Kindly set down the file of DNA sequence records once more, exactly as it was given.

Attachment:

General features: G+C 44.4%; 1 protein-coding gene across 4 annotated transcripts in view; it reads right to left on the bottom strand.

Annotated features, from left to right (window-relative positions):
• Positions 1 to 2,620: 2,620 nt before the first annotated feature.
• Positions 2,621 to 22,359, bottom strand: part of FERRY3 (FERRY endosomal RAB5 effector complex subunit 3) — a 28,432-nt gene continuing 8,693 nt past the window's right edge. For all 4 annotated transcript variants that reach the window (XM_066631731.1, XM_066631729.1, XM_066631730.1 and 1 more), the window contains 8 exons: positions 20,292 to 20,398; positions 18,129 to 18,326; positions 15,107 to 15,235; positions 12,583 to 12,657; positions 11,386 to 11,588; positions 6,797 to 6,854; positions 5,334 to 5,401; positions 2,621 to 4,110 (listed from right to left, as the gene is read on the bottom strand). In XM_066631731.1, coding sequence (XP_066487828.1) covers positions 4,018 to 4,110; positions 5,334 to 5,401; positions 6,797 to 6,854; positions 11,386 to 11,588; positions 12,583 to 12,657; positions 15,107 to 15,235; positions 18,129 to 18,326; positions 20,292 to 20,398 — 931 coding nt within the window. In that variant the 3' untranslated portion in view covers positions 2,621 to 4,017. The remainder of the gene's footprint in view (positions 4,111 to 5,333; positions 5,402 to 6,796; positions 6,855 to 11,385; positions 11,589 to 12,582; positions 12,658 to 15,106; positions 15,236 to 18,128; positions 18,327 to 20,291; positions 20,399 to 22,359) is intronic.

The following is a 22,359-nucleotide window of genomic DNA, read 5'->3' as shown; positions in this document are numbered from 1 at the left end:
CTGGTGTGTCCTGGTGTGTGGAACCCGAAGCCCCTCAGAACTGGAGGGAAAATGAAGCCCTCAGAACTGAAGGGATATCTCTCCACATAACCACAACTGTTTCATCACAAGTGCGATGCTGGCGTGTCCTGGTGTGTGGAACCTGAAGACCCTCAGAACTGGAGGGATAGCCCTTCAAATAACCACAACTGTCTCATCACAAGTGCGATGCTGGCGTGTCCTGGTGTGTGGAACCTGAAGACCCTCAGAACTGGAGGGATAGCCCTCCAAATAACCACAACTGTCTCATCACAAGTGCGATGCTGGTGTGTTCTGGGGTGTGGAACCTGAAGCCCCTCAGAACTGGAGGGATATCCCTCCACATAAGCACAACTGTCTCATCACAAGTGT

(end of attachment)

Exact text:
General features: G+C 44.4%; 1 protein-coding gene across 4 annotated transcripts in view; it reads right to left on the bottom strand.

Annotated features, from left to right (window-relative positions):
• Positions 1 to 2,620: 2,620 nt before the first annotated feature.
• Positions 2,621 to 22,359, bottom strand: part of FERRY3 (FERRY endosomal RAB5 effector complex subunit 3) — a 28,432-nt gene continuing 8,693 nt past the window's right edge. For all 4 annotated transcript variants that reach the window (XM_066631731.1, XM_066631729.1, XM_066631730.1 and 1 more), the window contains 8 exons: positions 20,292 to 20,398; positions 18,129 to 18,326; positions 15,107 to 15,235; positions 12,583 to 12,657; positions 11,386 to 11,588; positions 6,797 to 6,854; positions 5,334 to 5,401; positions 2,621 to 4,110 (listed from right to left, as the gene is read on the bottom strand). In XM_066631731.1, coding sequence (XP_066487828.1) covers positions 4,018 to 4,110; positions 5,334 to 5,401; positions 6,797 to 6,854; positions 11,386 to 11,588; positions 12,583 to 12,657; positions 15,107 to 15,235; positions 18,129 to 18,326; positions 20,292 to 20,398 — 931 coding nt within the window. In that variant the 3' untranslated portion in view covers positions 2,621 to 4,017. The remainder of the gene's footprint in view (positions 4,111 to 5,333; positions 5,402 to 6,796; positions 6,855 to 11,385; positions 11,589 to 12,582; positions 12,658 to 15,106; positions 15,236 to 18,128; positions 18,327 to 20,291; positions 20,399 to 22,359) is intronic.

The following is a 22,359-nucleotide window of genomic DNA, read 5'->3' as shown; positions in this document are numbered from 1 at the left end:
CTGGTGTGTCCTGGTGTGTGGAACCCGAAGCCCCTCAGAACTGGAGGGAAAATGAAGCCCTCAGAACTGAAGGGATATCTCTCCACATAACCACAACTGTTTCATCACAAGTGCGATGCTGGCGTGTCCTGGTGTGTGGAACCTGAAGACCCTCAGAACTGGAGGGATAGCCCTTCAAATAACCACAACTGTCTCATCACAAGTGCGATGCTGGCGTGTCCTGGTGTGTGGAACCTGAAGACCCTCAGAACTGGAGGGATAGCCCTCCAAATAACCACAACTGTCTCATCACAAGTGCGATGCTGGTGTGTTCTGGGGTGTGGAACCTGAAGCCCCTCAGAACTGGAGGGATATCCCTCCACATAAGCACAACTGTCTCATCACAAGTGT